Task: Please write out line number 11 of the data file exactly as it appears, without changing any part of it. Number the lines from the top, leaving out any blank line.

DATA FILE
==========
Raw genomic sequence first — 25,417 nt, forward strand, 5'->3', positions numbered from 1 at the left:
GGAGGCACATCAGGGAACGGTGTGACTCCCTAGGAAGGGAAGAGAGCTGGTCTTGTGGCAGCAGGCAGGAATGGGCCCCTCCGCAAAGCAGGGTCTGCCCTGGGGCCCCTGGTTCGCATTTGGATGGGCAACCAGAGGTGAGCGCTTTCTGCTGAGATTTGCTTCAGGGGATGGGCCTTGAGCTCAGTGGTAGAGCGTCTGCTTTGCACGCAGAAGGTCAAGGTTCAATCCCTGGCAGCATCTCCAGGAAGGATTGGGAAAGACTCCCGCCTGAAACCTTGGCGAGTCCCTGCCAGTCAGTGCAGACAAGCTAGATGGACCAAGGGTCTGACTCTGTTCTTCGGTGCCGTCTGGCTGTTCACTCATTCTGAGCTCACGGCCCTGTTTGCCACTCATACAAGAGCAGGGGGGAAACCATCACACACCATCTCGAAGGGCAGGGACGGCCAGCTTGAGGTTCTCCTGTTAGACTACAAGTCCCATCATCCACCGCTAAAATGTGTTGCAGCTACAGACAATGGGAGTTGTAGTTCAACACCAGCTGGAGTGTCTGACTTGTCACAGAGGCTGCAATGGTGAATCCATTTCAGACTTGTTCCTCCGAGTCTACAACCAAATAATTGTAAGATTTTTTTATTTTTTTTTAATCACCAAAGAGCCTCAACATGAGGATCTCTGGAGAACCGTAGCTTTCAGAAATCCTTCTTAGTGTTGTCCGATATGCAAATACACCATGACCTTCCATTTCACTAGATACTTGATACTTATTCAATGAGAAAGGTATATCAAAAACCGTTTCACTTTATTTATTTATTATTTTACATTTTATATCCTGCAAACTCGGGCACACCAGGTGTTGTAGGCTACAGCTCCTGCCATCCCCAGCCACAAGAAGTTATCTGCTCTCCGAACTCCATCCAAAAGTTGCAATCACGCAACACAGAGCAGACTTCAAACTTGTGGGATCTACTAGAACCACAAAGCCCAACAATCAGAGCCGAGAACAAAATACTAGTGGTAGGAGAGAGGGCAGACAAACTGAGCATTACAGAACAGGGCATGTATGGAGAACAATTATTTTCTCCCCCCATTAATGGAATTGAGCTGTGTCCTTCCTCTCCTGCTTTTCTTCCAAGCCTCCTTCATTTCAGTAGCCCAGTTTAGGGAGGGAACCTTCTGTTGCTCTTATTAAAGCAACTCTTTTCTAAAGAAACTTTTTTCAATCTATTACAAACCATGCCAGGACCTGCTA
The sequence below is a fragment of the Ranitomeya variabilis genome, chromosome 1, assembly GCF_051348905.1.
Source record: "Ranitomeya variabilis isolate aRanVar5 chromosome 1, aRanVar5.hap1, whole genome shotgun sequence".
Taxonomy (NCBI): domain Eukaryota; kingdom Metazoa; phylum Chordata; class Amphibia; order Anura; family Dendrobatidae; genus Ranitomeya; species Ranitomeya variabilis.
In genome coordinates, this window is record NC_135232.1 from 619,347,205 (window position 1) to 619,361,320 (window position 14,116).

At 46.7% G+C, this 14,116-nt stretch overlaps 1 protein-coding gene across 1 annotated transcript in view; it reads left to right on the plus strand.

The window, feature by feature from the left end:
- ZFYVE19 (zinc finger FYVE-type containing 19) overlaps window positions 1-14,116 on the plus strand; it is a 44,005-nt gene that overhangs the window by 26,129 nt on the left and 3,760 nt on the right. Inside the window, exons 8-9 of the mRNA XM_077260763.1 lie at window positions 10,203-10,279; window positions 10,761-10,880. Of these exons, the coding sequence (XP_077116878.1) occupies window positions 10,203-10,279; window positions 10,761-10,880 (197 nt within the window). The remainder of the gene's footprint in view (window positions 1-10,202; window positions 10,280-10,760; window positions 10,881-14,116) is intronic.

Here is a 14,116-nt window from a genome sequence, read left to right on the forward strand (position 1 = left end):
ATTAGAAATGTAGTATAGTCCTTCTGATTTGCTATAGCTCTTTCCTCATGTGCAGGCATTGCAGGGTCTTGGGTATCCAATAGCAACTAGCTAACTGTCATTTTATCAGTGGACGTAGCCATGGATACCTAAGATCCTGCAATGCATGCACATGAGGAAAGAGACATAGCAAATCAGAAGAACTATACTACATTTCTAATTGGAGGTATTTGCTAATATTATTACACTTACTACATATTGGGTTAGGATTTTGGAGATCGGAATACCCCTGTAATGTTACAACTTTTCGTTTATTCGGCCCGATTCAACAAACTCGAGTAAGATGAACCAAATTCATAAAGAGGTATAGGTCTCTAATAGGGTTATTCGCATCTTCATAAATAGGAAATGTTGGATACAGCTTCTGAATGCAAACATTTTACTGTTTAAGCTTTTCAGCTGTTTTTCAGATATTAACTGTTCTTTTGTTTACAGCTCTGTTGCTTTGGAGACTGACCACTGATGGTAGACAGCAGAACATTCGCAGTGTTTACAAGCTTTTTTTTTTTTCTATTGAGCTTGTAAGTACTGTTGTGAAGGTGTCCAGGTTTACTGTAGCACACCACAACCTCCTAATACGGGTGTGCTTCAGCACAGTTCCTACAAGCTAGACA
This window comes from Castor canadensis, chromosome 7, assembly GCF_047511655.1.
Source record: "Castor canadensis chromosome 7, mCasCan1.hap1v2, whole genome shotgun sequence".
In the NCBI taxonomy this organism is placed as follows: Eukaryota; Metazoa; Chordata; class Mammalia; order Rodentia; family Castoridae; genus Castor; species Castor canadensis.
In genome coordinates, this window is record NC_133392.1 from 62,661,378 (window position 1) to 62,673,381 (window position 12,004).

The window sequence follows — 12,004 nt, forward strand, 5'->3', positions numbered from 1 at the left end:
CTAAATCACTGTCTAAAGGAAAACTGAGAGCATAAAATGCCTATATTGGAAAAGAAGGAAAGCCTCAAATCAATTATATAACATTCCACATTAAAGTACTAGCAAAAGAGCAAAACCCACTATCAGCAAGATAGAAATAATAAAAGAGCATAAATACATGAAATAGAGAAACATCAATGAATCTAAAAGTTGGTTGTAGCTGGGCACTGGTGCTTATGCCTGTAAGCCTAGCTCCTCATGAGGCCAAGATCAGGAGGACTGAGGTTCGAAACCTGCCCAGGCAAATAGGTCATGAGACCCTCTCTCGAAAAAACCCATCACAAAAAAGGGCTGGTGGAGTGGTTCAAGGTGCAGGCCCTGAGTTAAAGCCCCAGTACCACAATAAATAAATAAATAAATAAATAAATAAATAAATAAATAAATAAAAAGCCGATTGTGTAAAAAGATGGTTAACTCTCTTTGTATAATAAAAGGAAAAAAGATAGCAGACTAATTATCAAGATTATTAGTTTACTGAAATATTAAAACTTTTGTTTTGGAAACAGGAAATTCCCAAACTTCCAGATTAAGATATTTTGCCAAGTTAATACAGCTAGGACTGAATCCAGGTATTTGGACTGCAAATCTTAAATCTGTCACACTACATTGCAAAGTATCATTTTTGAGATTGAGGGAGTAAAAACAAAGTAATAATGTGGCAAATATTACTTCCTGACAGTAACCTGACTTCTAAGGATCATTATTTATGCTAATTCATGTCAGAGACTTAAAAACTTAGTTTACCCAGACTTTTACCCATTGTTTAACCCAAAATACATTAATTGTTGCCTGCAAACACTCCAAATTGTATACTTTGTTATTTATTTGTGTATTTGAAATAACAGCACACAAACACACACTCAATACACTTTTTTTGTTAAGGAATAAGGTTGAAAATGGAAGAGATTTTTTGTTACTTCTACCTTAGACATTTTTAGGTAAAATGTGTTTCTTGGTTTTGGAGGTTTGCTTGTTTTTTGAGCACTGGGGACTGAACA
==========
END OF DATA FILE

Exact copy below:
ATTAGAAATGTAGTATAGTCCTTCTGATTTGCTATAGCTCTTTCCTCATGTGCAGGCATTGCAGGGTCTTGGGTATCCAATAGCAACTAGCTAACTGTCATTTTATCAGTGGACGTAGCCATGGATACCTAAGATCCTGCAATGCATGCACATGAGGAAAGAGACATAGCAAATCAGAAGAACTATACTACATTTCTAATTGGAGGTATTTGCTAATATTATTACACTTACTACATATTGGGTTAGGATTTTGGAGATCGGAATACCCCTGTAATGTTACAACTTTTCGTTTATTCGGCCCGATTCAACAAACTCGAGTAAGATGAACCAAATTCATAAAGAGGTATAGGTCTCTAATAGGGTTATTCGCATCTTCATAAATAGGAAATGTTGGATACAGCTTCTGAATGCAAACATTTTACTGTTTAAGCTTTTCAGCTGTTTTTCAGATATTAACTGTTCTTTTGTTTACAGCTCTGTTGCTTTGGAGACTGACCACTGATGGTAGACAGCAGAACATTCGCAGTGTTTACAAGCTTTTTTTTTTTTCTATTGAGCTTGTAAGTACTGTTGTGAAGGTGTCCAGGTTTACTGTAGCACACCACAACCTCCTAATACGGGTGTGCTTCAGCACAGTTCCTACAAGCTAGACA